Archaeology of East Asia: The Rise of Civilisation in China, Korea and Japan
Barnes, Gina L.
Oxbow Books, 2015
Archaeology of East Asia constitutes an introduction to social and political development from the Palaeolithic to 8th-century early historic times. It takes a regional view across China, Korea, Japan and their peripheries that is unbounded by modern state lines. This viewpoint emphasizes how the region drew on indigenous developments and exterior stimuli to produce agricultural technologies, craft production, political systems, religious outlooks and philosophies that characterize the civilization of historic and even modern East Asia.
This book is a complete rewrite and update of The Rise of Civilization in East Asia, first published in 1993.
Japan’s Sexual Gods is an authoritative and original work that describes the unique deities represented by sexual objects in certain Japanese shrines and temples. Hundreds of sexual shrines still exist in spite of previous repression and range from the Tagata Shrine with its well-known giant festival phallus to small obscure places. Many also contain female sexual imagery and some phalluses act in a protective role. The study is based on observations of over 500 sexual sites including phallic festivals, many of which are modern inventions created purely for commercial reasons. The study makes an assessment of the place of sexual beliefs in modern Japan and includes almost 300 stunning original photographs, a glossary and a highly detailed map.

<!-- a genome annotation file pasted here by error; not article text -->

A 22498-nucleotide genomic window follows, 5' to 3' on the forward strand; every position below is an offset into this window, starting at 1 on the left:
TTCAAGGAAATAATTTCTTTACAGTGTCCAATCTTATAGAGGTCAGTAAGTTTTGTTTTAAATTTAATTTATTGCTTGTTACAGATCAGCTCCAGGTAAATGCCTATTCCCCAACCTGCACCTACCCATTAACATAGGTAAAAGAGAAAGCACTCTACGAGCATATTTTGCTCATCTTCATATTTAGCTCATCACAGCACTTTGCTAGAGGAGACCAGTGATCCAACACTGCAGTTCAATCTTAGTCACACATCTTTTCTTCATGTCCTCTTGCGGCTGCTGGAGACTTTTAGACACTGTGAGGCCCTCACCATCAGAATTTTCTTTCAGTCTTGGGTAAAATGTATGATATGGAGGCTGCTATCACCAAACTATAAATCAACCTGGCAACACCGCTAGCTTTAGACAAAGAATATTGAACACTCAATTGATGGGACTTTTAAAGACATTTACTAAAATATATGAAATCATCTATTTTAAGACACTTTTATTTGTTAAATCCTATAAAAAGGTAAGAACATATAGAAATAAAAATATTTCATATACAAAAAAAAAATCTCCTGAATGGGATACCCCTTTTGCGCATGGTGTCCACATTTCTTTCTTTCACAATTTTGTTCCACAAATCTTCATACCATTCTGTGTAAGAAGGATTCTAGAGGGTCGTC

Japanese Economic Development: Theory and practice
This fully revised and updated third edition of Japanese Economic Development looks at Japan's economic history from the nineteenth century through to World War II, recasting analysis of Japan’s economic past in the light fresh theoretical perspectives in the study of economic history and development.
Francks draws out the historical roots of the institutions and practices on which Japan's post-war economic miracle was based and provides a comparative framework within which the Japanese case can be understood and related to development in the rest of the world.
Hokusai's Great Wave: Biography of a Global Icon
University Of Hawai'i Press, 2015